Staff must don and doff protective gear to treat patients. Few patients can sit in a chair. They need to be fed and washed and have their teeth brushed. Feeding alone can take an hour per patient. Some need to be repositioned to prevent bed sores. If they’re on an oxygen device -- such as a BPAP that delivers bilevel positive airway pressure similar to CPAPs, or continuous positive airway pressure for sleep apnea -- they need their mouth swabbed once an hour.

The device “is like sticking your face out of a car window while going a 100 miles an hour,” Bowen said. “It dries the mouth out.”

The care is constantly interrupted by beeping alarms that signal a loose tube or dangerously low oxygen level.

“It’s just all day long running back and forth,” Bowen said. “We’re starting to feel alarm fatigue also.” 

She praised the hospital for giving frontline staff support, including bringing in meals so they don’t have to think about food.

“Our managers and directors have been fabulous at making sure we have what we need,” Bowen said.

Nevertheless, the relentless pace is exhausting. “We’re shattered,” Bowen said.

Before the pandemic, Bowen would treat the patient for a day or two and then they would get better and move to another unit. But these patients end up staying days or weeks in the ICU. And then suddenly they might die. The hospital has lost a handful of patients, Bowen said.

“We bond with them, and we bond with their family,” Bowen said. “It takes an emotional toll.”

She said staff have a rule: No one dies alone.

Solace At Home

At the end of the day, she showers, changes into clean clothes and drives home. She and her adult son live in a house in the mountains on 6 acres.

As soon as she arrives, she showers again to help keep her son from catching the virus.

“We have a good routine down for keeping him safe,” Bowen said. 

She praised her son for being a good support. He takes care of their German shepherd, Gracie, and feeds their three billy goats. She’s had them since they were young.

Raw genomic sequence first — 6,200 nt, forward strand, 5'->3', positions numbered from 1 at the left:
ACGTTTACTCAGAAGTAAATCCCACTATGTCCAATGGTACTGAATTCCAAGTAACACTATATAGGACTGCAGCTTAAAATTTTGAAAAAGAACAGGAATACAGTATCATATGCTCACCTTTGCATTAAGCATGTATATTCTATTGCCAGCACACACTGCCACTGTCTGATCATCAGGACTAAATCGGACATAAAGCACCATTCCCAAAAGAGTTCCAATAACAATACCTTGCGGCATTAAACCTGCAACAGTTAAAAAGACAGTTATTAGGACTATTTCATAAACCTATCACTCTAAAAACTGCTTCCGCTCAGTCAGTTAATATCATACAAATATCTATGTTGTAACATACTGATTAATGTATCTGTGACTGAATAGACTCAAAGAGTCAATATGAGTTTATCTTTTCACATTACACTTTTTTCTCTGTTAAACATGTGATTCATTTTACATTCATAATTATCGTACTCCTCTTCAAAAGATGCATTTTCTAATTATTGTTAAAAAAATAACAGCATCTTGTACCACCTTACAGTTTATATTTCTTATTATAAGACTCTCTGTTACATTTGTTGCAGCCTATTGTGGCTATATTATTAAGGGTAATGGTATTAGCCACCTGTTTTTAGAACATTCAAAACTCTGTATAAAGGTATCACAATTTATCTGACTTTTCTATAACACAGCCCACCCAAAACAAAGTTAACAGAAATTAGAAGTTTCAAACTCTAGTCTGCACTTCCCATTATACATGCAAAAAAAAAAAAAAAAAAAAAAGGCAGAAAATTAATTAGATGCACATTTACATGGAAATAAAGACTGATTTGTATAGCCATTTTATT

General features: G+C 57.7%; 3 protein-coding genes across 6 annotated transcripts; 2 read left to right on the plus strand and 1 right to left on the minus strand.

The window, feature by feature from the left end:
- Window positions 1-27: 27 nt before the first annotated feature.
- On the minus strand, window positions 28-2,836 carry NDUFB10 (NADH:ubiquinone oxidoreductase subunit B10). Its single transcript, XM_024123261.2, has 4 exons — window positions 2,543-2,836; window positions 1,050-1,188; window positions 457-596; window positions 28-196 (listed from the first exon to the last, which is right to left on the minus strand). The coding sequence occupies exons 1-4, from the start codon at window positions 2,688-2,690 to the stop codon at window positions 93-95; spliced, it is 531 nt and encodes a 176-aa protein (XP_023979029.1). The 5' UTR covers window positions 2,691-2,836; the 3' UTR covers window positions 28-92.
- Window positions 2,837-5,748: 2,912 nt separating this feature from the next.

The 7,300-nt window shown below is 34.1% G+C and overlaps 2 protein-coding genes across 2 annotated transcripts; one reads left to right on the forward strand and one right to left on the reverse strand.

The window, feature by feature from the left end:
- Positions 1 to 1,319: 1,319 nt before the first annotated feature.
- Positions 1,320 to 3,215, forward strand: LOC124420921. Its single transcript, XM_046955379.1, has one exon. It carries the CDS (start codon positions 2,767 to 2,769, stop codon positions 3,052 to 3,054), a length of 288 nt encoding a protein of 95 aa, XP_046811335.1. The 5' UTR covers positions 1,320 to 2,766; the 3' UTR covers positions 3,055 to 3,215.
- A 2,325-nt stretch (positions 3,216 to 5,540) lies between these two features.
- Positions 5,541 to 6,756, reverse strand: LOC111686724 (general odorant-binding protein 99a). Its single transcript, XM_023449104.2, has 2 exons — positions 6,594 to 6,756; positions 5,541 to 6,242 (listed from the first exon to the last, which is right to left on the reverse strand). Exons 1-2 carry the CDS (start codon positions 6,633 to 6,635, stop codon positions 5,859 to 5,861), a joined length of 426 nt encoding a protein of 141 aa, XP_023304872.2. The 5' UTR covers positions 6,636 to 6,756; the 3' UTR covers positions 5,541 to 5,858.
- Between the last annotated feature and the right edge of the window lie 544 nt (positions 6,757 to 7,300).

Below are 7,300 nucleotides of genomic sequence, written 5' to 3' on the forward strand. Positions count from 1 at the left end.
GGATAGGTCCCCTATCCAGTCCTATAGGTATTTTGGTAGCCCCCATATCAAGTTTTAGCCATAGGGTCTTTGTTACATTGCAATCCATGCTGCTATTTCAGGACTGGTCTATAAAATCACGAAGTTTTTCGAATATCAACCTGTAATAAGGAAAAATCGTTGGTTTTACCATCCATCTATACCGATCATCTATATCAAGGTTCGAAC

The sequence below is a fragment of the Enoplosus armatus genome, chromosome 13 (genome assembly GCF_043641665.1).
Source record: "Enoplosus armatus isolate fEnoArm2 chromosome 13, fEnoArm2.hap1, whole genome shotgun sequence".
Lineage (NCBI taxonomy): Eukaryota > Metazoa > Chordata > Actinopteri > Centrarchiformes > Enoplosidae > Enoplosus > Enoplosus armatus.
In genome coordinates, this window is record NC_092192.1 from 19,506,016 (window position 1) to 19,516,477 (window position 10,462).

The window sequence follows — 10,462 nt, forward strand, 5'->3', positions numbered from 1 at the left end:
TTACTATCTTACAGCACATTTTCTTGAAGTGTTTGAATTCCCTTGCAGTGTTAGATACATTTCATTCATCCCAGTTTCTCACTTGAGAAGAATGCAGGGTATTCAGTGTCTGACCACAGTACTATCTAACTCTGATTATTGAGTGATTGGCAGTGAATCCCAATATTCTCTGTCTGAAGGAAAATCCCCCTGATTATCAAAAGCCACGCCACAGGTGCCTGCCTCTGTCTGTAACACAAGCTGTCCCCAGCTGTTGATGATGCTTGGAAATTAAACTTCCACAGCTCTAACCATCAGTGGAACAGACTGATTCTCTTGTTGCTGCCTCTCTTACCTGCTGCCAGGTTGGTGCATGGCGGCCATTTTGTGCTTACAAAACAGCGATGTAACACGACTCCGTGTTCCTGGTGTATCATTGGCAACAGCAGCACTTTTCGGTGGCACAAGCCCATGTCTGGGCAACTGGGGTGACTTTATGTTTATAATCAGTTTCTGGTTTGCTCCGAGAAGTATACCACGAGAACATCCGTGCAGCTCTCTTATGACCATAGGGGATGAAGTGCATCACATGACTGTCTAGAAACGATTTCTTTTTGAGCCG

They were supposed to keep the weeds in check. Instead, they’ve turned into pets.

“They were hand-raised,” Bowen said. “They’re like 6 years old, and they’re still big babies.”

The property is dotted with pine trees and deer wander through. When Bowen wants to relax she goes for a walk. 

She enjoys the tranquility but said she rarely stops thinking about work.

“When I’m not working, I find myself wanting to be back at work to help out the other nurses and also to be with those patients we’ve bonded with,” Bowen said. “We want to give them the best care that we can, whether they live or die.”

Last week was rough, she said. One of her COVID-19 patients, a woman who just gave birth a week ago, had to be resuscitated. 

Bowen’s not sure she will make it.

But there is hope. The hospital is vaccinating frontline staff. Sky Lakes received 800 doses of the Moderna vaccine and is vaccinating physicians, nurses and others who work in intensive care and the emergency department. Bowen received her first shot last Monday and will get the second dose in a month. The vaccine requires two doses.

She’s hopeful that the pandemic will start to wind down by April if enough people get vaccinated.

In the meantime, she and her colleagues are hanging on. They’re physically and emotionally emotionally drained. 

“All of us have moments,” Bowen said. “But we just try  to support each other.”

You can reach Lynne Terry at [email protected] or on Twitter @LynnePDX.